Sunday, 29 September 2013

4 Books To Read During Paris Fashion Week

Whether you're in amongst the madness of Paris Fashion Week or just wishing you were, now is surely the perfect time to pick up a book set in fashion's favourite city and get reading. Whether you have hours of leisure whilst waiting for the next show to appear on or just 15-minute snippets in the back of a taxi between fashion week parties, I hope these recommendations will provide you with something to satisfy your Francophilia.

1. The Paris Wife by Paula McLain

"To walk the best streets in Paris just then was like having the curtained doors of a surreal circus standing open so you could watch the oddity and the splendour at any hour."

A fictionalised account of 1920s Paris through the eyes of Hadley Richardson, Ernest Hemingway's first wife. This follows everything from their meeting in Chicago right up to Hemingway's death in the epilogue, but it's mainly worth reading for the insight into the early years of the Jazz Age in Paris. If you're looking for a different - and notably more female - perspective on what Hemingway covers in A Moveable Feast, this is for you.

2. You Deserve Nothing by Alexander Maksik

"It wasn't until Paris that something shifted. Paris was the beginning. Paris was everything."

Anyone who knows me in everyday life will be rolling their eyes as they read this because I go on about Alexander Maksik's work all the time. But I promise that it is with good reason. You Deserve Nothing is, at its most basic, the story of a teacher who has an affair with a student at an international school in Paris. Yet it's also about the lines between morality and immorality, free will and conformity; it's all very Camus (but I only know that because reading this led me to reading Camus). The Paris setting is transcribed to the page beautifully by Maksik's prose, and made somewhat more poignant by the fact that it takes place just before the Iraq war. Basically I love it, and if I could recommend just one book to anyone for the rest of my life it would be this.

3. The Beautiful Fall by Alicia Drake

"Paris society, like the rest of the world, was turning inexorably in favour of celebrity and youth. And in this new social order there was a new and thrusting arrival - fashion."

Perhaps the most appropriate as a fashion week read, this book charts the rise of Yves Saint Laurent and Karl Lagerfeld as designers but also gives an account of the fashion world in Paris in the 60s, 70s and 80s. Alicia Drake, a fashion journalist, combines in-depth research with readability and an evocation of the city, the industry, and the era. Though not at all times positive about the fashion world, it is still a fascinating read for anyone involved with or aspiring to work in the industry.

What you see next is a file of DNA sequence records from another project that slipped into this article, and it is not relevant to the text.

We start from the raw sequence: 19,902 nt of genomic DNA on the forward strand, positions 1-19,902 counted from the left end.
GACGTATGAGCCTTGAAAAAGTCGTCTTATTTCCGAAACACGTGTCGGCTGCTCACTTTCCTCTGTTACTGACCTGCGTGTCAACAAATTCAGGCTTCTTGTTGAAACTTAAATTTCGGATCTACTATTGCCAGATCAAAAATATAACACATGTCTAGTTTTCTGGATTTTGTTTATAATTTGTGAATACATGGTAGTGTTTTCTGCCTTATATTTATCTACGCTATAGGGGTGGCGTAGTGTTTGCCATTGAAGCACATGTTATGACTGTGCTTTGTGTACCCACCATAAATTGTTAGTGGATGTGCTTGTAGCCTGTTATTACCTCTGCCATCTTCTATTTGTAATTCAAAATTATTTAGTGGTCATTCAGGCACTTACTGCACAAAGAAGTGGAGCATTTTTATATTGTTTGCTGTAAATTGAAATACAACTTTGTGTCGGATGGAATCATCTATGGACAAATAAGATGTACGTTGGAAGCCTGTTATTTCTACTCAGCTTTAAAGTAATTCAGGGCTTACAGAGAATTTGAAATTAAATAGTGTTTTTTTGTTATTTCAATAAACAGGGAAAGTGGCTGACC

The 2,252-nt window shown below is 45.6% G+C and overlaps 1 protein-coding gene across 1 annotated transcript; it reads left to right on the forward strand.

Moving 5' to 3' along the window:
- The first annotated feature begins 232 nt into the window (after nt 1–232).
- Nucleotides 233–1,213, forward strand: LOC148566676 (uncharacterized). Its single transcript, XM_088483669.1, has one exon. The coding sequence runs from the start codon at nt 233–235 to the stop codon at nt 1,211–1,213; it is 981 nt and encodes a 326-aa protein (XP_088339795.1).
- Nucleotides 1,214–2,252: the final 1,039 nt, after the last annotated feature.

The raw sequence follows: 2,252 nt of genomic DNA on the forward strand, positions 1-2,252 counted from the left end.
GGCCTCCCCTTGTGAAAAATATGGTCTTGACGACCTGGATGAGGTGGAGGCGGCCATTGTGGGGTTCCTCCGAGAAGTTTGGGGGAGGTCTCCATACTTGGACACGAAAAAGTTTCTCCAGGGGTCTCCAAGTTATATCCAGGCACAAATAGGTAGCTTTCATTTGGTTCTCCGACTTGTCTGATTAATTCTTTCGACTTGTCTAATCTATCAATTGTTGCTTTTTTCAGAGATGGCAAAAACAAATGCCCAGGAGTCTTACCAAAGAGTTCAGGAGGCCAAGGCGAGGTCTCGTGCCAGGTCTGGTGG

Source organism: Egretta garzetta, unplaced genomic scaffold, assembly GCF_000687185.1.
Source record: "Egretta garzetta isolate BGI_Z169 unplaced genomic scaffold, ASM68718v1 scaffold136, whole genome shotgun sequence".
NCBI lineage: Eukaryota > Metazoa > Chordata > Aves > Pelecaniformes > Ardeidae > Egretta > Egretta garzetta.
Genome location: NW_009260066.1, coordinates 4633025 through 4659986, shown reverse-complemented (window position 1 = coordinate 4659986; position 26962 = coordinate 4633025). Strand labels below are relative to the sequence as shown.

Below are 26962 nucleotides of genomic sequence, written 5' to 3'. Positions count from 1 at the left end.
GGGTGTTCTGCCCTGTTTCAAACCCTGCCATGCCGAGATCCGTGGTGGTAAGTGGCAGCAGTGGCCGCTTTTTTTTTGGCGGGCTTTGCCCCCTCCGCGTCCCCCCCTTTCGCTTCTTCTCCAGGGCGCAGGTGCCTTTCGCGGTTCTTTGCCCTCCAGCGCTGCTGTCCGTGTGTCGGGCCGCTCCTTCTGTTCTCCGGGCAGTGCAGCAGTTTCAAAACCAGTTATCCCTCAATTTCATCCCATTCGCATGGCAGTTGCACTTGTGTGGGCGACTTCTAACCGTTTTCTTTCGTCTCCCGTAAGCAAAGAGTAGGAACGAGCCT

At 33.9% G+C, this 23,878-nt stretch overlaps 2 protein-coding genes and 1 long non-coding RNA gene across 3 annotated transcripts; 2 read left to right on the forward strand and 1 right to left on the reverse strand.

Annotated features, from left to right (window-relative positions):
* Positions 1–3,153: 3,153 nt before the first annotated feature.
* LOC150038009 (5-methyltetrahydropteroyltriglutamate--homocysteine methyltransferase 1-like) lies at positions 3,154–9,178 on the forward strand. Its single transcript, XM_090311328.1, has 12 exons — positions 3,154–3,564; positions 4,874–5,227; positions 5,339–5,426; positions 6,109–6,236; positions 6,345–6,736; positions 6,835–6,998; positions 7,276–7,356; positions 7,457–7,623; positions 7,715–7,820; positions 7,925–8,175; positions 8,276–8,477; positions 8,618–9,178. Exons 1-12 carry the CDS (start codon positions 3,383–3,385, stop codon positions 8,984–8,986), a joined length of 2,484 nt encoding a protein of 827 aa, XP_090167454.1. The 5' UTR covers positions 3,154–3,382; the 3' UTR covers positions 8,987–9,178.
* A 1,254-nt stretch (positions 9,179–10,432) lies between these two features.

4. Babylon Revisited by F. Scott Fitzgerald

"I spoiled this city for myself. I didn't realize it, but the days came along one after another, and then two years were gone, and everything was gone, and I was gone."

This is the best choice if you're pushed for time. Babylon Revisited itself is a short story, set in Paris some time after the 1929 financial crash. Its recovering alcoholic protagonist Charlie seems to see the city for the as it really is for the first time on a visit to see his daughter. Like much of Fitzgerald's work, the portrayal of the Jazz Age as destructive is very much present, but unlike The Great Gatsby and similar stories, this feels more like an examination of the aftermath than a revel in the hedonistic pleasures of the time followed by a come-down. Depending on which edition you get, there are often other Fitzgerald stories included, many of them a suitable length for a Eurostar journey.

Top image is mine and all others are property of each book's respective publishers

Sunday, 15 September 2013

Links a la Mode

It's always an honour to be included in IFB's Links a la Mode, but this week's is a particularly stellar collection. Some of my favourites included Wild Beauty's post about whores as an archetype of beauty -a fascinating and insightful post which points out that "fashion is fetishistic" - and Foxie Oxie Supernova's letter to her 18-year-old self - pertinent to me, since I'm currently 18 myself!